Luigi Pulci

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The following article is from The Great Soviet Encyclopedia (1979). It might be outdated or ideologically biased.

Pulci, Luigi


Born Aug. 15, 1432, in Florence; died early November 1484, in Padua. Italian poet. Representative of the most democratic current in 15th-century humanism; materialist and skeptic. Declared a heretic by the church.

Pulci’s chief work is the epic poem Morgante. Its first edition, published between 1478 and 1480, contained 23 cantos; the second, with 28 cantos, is known as the Morgante Maggiore (1482). The work is based on a 14th-century folk narrative poem that recounts the adventures of the knight Orlando (Roland) and his squire, the good-natured giant Morgante. Comedy and buffoonery alternate with naive, impassioned folk elements. Morgante influenced the work of F. Rabelais, as well as the heroicomic narrative poems of the Renaissance.


Il Libra dei Sonetti. Edited by G. Dolci. Rome, 1933.
Il Morgante. Edited by Ramat. Milan [1961].


De Sanktis, F. Istoriia ital’ianskoi literatury, vol. 1. Moscow, 1963.
Mokul’skii, S. S. Ital’ianskaia literatura: Vozrozhdenie i Prosveshchenie. Moscow, 1966.
DeRobertis, D. Storia del Morgante. Florence, 1958.
Getto, G. Studio sul “Morgante.” Florence, 1967.


The Great Soviet Encyclopedia, 3rd Edition (1970-1979). © 2010 The Gale Group, Inc. All rights reserved.
References in periodicals archive ?
Nelle Conclusioni novelle l'autore individua nell'eredita di Luigi Pulci e nei furori di Giordano Bruno le polarita estreme entro cui inscrivere la parabola del Rinascimento.
This study identifies an allegorical representation of the polemic between vernacular poet Luigi Pulci and Neoplatonic philosopher Marsilio Ficino within Pulci's epic poem Il Morgante.
Furthermore, Leonardo's writing bears a relationship to Luigi Pulci's Morgante, making the identification of the recipient as Dei even more meaningful.
(27/) Luigi Pulci, Morgante: The Epic Adventures of Orlando and His Giant Friend Morgante, trans.
He examines Botticelli's idealised female beauties and so-called mythological canvases in the light of popular poetry and classical models' canons of female beauty: Luigi Pulci's wonderful frottola describing the contents of two galleys carrying ladies' wardrobes to a villa retreat outside Florence, for example, and Politian's descriptions of the Venus Anadyomene.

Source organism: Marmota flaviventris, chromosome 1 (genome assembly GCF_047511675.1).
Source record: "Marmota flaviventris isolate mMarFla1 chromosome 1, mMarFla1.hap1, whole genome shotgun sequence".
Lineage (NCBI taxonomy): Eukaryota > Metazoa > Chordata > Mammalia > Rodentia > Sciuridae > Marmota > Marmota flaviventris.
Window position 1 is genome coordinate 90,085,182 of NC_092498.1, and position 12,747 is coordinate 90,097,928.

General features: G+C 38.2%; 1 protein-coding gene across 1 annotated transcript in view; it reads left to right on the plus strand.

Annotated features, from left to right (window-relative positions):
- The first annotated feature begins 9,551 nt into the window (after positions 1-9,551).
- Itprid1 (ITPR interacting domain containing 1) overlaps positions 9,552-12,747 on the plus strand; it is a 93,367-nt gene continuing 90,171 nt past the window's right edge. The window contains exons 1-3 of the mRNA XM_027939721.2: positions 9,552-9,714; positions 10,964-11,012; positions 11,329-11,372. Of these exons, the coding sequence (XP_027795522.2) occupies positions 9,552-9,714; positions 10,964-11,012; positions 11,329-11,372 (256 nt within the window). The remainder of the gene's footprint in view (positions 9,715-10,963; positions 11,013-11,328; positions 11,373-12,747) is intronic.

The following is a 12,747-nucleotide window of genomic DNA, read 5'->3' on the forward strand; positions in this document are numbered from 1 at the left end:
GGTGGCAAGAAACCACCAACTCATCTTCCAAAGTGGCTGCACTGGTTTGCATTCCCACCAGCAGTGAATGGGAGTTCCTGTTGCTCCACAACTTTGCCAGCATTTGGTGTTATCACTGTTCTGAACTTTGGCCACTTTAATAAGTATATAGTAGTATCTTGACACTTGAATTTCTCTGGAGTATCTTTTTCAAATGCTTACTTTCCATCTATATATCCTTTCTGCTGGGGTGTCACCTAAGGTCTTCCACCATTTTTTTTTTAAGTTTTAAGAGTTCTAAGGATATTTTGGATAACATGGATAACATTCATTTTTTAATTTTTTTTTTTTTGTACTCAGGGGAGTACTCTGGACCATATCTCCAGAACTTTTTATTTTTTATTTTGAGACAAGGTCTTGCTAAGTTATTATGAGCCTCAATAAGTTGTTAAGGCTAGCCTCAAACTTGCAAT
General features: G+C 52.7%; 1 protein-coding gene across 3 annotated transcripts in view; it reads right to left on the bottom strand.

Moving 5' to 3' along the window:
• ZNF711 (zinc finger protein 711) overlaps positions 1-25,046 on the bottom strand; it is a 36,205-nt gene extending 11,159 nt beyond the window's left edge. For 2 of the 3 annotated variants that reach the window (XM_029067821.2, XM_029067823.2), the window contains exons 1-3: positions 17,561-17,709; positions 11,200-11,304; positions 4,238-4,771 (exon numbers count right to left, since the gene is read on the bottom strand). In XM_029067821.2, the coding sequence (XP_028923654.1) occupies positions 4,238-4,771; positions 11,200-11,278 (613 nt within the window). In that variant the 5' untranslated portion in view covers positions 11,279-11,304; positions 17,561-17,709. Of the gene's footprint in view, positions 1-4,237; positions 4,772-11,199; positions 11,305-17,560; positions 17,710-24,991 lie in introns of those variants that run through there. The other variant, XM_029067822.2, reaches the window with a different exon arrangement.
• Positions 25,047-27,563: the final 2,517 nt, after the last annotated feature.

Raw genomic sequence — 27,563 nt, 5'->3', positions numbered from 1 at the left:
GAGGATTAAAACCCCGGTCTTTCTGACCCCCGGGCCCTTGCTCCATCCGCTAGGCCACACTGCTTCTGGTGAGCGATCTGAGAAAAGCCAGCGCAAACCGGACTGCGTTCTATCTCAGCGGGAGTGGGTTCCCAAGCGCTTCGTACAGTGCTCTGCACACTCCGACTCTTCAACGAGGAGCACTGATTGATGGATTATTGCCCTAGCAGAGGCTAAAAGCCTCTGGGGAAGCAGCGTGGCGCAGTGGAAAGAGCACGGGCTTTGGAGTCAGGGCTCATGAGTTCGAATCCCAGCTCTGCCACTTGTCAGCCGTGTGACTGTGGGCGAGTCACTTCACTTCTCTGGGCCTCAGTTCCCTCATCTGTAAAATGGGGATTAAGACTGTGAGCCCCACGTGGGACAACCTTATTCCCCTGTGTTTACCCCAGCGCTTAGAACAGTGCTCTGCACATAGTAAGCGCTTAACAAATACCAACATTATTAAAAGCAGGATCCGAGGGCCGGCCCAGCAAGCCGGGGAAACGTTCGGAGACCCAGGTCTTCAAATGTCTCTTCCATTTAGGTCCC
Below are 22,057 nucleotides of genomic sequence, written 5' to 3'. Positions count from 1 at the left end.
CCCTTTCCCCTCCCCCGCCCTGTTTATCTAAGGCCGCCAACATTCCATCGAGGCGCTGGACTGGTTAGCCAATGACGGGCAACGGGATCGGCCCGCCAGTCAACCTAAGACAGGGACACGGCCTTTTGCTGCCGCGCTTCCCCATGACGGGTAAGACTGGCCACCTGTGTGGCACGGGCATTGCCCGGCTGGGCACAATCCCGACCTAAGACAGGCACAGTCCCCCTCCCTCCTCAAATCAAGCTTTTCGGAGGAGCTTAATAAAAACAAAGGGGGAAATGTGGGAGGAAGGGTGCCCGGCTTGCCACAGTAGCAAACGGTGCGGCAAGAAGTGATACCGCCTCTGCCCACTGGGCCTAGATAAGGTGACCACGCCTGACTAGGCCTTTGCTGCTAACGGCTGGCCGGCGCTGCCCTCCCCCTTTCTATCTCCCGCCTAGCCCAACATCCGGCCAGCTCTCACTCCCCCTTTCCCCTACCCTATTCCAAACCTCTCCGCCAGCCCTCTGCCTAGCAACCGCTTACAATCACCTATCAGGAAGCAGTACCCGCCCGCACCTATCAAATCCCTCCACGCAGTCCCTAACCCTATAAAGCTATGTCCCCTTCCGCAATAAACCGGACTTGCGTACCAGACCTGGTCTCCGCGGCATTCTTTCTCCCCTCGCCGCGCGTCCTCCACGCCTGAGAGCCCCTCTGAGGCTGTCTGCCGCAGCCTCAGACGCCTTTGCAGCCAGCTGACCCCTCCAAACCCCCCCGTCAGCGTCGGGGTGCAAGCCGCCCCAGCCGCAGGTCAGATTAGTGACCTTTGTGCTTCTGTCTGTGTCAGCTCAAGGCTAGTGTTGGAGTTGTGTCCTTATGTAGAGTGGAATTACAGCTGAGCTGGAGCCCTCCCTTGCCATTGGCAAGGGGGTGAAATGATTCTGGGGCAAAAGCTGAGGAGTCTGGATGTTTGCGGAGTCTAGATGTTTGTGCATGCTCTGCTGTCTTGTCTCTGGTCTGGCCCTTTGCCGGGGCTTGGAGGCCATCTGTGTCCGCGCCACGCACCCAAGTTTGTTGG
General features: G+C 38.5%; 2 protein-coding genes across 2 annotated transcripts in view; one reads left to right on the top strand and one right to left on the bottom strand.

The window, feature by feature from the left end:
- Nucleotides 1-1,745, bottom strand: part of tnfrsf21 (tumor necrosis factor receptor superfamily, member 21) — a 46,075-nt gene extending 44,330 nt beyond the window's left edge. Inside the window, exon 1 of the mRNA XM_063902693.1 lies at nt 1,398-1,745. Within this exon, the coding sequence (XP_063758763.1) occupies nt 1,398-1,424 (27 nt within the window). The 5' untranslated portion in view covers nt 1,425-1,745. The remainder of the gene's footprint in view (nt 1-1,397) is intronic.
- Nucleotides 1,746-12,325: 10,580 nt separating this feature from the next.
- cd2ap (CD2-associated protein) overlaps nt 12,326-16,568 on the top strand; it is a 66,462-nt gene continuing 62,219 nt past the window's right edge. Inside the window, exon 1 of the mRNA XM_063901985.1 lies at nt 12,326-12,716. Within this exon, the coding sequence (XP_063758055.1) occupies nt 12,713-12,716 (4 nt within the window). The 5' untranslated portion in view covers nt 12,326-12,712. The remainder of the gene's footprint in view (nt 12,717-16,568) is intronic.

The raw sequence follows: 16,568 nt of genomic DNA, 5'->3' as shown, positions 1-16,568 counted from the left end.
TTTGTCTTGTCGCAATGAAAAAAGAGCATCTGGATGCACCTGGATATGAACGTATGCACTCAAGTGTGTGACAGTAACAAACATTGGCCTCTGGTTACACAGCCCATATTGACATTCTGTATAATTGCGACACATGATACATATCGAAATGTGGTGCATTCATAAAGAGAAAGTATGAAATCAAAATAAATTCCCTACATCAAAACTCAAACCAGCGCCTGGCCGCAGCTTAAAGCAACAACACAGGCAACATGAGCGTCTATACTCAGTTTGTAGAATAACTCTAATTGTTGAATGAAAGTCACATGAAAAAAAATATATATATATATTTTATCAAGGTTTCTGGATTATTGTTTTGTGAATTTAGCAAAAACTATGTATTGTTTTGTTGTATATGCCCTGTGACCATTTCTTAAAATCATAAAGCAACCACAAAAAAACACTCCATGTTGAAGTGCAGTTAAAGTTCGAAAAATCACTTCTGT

?Que mejor lugar para buscar como manejar la ambiguedad que en una obra de un autor como Luigi Pulci, a quien Byron habia leido hacia unos anos por primera vez en traduccion de John Hookham Frere?
Everson asserts that Luigi Pulci, though he was not as well-versed in classical studies as Boiardo, nevertheless--because of his acquaintance with Florentine litterati--"does reflect in the Morgante elements of classical culture" (123).
Everson studies Boccaccio's Il Teseida, Luigi Pulci's Morgante, Boiardo's Orlando Innamorato, and Il Mambriano by Francesco Cieco da Ferrara, and the cultural contexts in which these works were produced, in order to understand the extraordinary success of Ariosto in the sixteenth century, who 'was in a position to achieve the fullest fusion of classical-humanist and romance elements in any poem of the genre and the Orlando Furioso thus to become the best-selling work of Italian literature' (p.
He is learned in the literature of fantasy but blind to the chivalric epics of Ariosto, Boiardo, Tasso, and Luigi Pulci, whose narrative structures provided Tolkien with his intricately woven plotlines.
Among the many ideas that rushed to my mind when I first picked up this handsomely printed, English translation and commentary of Luigi Pulci's Morgante, which exceeds 1,000 pages, one was first and foremost: Finally, a little more than half a millennium after its first publication (1483), Pulci's Morgante maggiore has been sanctioned as a classic not just of Italian literature but of world literature as well.
The long-winded medieval romance is satirized in Geoffrey Chaucer's 14th-century "The Tale of Sir Thopas"; the Charlemagne story and the whole theme of chivalry is mocked in the epic-style Morgante by Luigi Pulci. Italian burlesque of the 15th century attacked the concept of chivalry as a dying aristocratic notion lacking in common sense, and it thus anticipates Miguel de Cervantes' novel Don Quixote.